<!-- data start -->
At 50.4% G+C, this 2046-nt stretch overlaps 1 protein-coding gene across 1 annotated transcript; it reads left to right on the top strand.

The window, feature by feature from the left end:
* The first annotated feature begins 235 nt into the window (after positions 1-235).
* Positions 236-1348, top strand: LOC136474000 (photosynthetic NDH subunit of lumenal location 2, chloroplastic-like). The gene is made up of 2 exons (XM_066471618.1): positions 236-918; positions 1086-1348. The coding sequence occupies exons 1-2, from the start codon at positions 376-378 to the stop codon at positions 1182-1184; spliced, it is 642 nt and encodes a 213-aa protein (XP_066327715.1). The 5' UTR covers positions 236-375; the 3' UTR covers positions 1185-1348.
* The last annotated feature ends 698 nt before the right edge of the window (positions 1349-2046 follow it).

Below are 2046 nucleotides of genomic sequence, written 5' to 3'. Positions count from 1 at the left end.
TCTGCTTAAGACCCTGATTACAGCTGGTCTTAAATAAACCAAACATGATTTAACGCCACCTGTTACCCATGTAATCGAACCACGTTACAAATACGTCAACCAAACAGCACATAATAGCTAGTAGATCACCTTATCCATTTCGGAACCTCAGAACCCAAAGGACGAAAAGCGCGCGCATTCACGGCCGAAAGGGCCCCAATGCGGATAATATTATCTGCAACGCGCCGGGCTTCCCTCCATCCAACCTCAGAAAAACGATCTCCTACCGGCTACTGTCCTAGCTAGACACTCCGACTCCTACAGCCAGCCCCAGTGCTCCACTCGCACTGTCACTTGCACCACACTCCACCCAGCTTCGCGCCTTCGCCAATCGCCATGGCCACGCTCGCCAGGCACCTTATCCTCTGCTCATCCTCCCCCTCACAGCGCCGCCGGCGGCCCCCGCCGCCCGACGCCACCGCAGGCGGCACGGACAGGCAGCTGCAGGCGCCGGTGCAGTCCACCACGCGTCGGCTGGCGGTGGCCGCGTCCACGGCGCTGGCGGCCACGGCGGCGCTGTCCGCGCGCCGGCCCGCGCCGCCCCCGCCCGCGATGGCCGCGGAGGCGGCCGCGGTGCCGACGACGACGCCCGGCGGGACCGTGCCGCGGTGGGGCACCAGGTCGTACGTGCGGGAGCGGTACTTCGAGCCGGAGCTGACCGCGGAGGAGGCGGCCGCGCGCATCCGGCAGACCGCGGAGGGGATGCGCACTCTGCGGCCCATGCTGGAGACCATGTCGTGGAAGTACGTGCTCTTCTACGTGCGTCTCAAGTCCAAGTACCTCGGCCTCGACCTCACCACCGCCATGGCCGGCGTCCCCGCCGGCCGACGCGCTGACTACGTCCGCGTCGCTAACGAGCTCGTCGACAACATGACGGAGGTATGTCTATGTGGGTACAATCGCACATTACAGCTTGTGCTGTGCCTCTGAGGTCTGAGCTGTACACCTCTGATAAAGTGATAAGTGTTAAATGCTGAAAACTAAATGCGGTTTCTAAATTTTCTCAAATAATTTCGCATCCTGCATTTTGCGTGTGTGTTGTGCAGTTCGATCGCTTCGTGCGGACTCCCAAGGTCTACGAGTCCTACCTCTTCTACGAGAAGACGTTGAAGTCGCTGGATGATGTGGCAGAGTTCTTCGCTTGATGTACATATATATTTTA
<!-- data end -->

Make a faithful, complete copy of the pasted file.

At 50.4% G+C, this 2046-nt stretch overlaps 1 protein-coding gene across 1 annotated transcript; it reads left to right on the top strand.

The window, feature by feature from the left end:
* The first annotated feature begins 235 nt into the window (after positions 1-235).
* Positions 236-1348, top strand: LOC136474000 (photosynthetic NDH subunit of lumenal location 2, chloroplastic-like). The gene is made up of 2 exons (XM_066471618.1): positions 236-918; positions 1086-1348. The coding sequence occupies exons 1-2, from the start codon at positions 376-378 to the stop codon at positions 1182-1184; spliced, it is 642 nt and encodes a 213-aa protein (XP_066327715.1). The 5' UTR covers positions 236-375; the 3' UTR covers positions 1185-1348.
* The last annotated feature ends 698 nt before the right edge of the window (positions 1349-2046 follow it).

Below are 2046 nucleotides of genomic sequence, written 5' to 3'. Positions count from 1 at the left end.
TCTGCTTAAGACCCTGATTACAGCTGGTCTTAAATAAACCAAACATGATTTAACGCCACCTGTTACCCATGTAATCGAACCACGTTACAAATACGTCAACCAAACAGCACATAATAGCTAGTAGATCACCTTATCCATTTCGGAACCTCAGAACCCAAAGGACGAAAAGCGCGCGCATTCACGGCCGAAAGGGCCCCAATGCGGATAATATTATCTGCAACGCGCCGGGCTTCCCTCCATCCAACCTCAGAAAAACGATCTCCTACCGGCTACTGTCCTAGCTAGACACTCCGACTCCTACAGCCAGCCCCAGTGCTCCACTCGCACTGTCACTTGCACCACACTCCACCCAGCTTCGCGCCTTCGCCAATCGCCATGGCCACGCTCGCCAGGCACCTTATCCTCTGCTCATCCTCCCCCTCACAGCGCCGCCGGCGGCCCCCGCCGCCCGACGCCACCGCAGGCGGCACGGACAGGCAGCTGCAGGCGCCGGTGCAGTCCACCACGCGTCGGCTGGCGGTGGCCGCGTCCACGGCGCTGGCGGCCACGGCGGCGCTGTCCGCGCGCCGGCCCGCGCCGCCCCCGCCCGCGATGGCCGCGGAGGCGGCCGCGGTGCCGACGACGACGCCCGGCGGGACCGTGCCGCGGTGGGGCACCAGGTCGTACGTGCGGGAGCGGTACTTCGAGCCGGAGCTGACCGCGGAGGAGGCGGCCGCGCGCATCCGGCAGACCGCGGAGGGGATGCGCACTCTGCGGCCCATGCTGGAGACCATGTCGTGGAAGTACGTGCTCTTCTACGTGCGTCTCAAGTCCAAGTACCTCGGCCTCGACCTCACCACCGCCATGGCCGGCGTCCCCGCCGGCCGACGCGCTGACTACGTCCGCGTCGCTAACGAGCTCGTCGACAACATGACGGAGGTATGTCTATGTGGGTACAATCGCACATTACAGCTTGTGCTGTGCCTCTGAGGTCTGAGCTGTACACCTCTGATAAAGTGATAAGTGTTAAATGCTGAAAACTAAATGCGGTTTCTAAATTTTCTCAAATAATTTCGCATCCTGCATTTTGCGTGTGTGTTGTGCAGTTCGATCGCTTCGTGCGGACTCCCAAGGTCTACGAGTCCTACCTCTTCTACGAGAAGACGTTGAAGTCGCTGGATGATGTGGCAGAGTTCTTCGCTTGATGTACATATATATTTTA